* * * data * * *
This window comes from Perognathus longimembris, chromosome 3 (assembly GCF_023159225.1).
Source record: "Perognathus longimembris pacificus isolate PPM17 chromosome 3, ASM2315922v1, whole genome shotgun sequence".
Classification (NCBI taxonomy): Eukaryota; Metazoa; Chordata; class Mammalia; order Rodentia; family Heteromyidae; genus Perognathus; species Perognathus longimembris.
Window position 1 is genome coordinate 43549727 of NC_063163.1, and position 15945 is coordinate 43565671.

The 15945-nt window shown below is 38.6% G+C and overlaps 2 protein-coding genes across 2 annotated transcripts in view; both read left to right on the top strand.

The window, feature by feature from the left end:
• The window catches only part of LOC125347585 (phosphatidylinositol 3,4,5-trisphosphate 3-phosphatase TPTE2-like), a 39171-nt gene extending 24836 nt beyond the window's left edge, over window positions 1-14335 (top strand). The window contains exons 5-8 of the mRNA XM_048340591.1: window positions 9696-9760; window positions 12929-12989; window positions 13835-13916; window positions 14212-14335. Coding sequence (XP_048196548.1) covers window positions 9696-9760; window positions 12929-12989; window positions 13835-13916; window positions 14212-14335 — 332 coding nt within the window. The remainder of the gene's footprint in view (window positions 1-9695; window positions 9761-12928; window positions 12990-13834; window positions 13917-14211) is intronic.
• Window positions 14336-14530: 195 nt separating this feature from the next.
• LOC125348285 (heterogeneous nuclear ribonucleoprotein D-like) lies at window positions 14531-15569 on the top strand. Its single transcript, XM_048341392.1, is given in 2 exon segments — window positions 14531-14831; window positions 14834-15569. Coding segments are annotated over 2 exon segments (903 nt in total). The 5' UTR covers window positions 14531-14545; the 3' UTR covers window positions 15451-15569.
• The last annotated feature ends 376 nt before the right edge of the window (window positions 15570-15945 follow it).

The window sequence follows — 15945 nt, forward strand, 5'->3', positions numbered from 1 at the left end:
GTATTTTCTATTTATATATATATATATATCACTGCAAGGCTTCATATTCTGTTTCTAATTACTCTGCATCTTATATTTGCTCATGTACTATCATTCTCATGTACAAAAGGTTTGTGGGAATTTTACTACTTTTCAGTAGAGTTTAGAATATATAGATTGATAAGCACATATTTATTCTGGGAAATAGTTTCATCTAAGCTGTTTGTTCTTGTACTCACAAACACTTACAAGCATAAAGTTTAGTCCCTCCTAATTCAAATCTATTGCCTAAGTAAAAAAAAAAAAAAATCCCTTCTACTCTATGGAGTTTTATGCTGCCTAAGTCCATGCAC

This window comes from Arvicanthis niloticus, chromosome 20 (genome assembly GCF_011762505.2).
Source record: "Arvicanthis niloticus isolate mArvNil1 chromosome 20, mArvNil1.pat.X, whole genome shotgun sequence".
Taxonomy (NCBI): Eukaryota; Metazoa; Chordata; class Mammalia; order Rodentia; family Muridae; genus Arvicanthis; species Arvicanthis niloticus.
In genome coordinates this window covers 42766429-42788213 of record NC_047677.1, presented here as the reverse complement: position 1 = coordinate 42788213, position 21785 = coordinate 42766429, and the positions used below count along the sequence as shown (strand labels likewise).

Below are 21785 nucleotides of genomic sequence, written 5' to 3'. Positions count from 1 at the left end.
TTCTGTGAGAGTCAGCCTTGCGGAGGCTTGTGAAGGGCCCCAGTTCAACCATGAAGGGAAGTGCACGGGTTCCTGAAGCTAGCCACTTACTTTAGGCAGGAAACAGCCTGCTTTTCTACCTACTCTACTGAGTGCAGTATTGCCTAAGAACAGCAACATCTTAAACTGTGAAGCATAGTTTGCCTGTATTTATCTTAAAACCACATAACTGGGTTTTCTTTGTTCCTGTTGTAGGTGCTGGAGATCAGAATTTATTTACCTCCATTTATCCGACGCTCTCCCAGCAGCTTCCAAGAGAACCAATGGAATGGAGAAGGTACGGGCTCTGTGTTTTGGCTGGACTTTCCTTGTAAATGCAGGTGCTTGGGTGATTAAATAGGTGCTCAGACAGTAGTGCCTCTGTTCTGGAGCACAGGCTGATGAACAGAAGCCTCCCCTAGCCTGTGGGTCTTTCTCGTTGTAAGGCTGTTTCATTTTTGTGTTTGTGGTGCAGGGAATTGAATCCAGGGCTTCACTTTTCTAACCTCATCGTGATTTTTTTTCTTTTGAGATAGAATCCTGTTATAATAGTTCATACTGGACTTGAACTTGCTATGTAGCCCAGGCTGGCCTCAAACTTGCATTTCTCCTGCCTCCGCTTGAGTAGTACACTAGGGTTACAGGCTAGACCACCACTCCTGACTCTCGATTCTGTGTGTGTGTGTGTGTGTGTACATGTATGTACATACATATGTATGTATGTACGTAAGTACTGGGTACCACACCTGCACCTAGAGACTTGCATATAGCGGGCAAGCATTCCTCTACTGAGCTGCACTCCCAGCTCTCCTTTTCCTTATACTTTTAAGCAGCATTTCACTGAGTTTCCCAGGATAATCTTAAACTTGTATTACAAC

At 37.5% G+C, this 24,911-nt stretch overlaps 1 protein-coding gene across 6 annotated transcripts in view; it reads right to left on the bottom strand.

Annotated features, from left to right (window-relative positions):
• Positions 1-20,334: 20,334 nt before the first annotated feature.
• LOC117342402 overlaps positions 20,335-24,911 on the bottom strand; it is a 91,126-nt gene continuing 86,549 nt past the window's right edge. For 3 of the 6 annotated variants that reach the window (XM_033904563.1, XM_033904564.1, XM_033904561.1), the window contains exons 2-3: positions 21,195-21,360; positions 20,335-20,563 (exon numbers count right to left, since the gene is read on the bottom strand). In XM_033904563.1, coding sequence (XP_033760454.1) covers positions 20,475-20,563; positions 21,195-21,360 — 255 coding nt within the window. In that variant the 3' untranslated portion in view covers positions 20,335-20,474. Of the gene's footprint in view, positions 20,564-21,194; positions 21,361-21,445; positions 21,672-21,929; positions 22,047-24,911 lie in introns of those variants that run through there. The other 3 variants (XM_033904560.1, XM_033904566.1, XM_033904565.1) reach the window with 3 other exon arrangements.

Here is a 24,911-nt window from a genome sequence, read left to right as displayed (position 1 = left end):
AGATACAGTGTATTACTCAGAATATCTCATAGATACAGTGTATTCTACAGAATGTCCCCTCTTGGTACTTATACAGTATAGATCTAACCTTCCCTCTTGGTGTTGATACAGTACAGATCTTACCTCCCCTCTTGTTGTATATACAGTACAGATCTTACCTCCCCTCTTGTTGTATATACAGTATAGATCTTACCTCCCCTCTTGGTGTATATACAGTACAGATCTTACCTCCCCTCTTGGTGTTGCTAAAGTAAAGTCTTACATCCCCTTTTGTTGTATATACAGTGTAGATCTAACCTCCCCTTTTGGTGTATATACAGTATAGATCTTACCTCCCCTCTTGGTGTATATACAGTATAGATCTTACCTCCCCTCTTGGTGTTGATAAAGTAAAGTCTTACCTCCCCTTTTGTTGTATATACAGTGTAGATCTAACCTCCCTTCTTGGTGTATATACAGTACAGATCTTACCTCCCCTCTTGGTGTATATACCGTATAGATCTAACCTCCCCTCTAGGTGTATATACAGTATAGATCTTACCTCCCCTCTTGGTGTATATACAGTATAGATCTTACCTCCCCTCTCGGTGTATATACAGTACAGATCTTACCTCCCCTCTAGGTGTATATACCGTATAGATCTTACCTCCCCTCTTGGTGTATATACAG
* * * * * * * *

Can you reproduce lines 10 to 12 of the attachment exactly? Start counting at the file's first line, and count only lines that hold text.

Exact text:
• The last annotated feature ends 376 nt before the right edge of the window (window positions 15570-15945 follow it).

The window sequence follows — 15945 nt, forward strand, 5'->3', positions numbered from 1 at the left end:
GTATTTTCTATTTATATATATATATATATCACTGCAAGGCTTCATATTCTGTTTCTAATTACTCTGCATCTTATATTTGCTCATGTACTATCATTCTCATGTACAAAAGGTTTGTGGGAATTTTACTACTTTTCAGTAGAGTTTAGAATATATAGATTGATAAGCACATATTTATTCTGGGAAATAGTTTCATCTAAGCTGTTTGTTCTTGTACTCACAAACACTTACAAGCATAAAGTTTAGTCCCTCCTAATTCAAATCTATTGCCTAAGTAAAAAAAAAAAAAAATCCCTTCTACTCTATGGAGTTTTATGCTGCCTAAGTCCATGCAC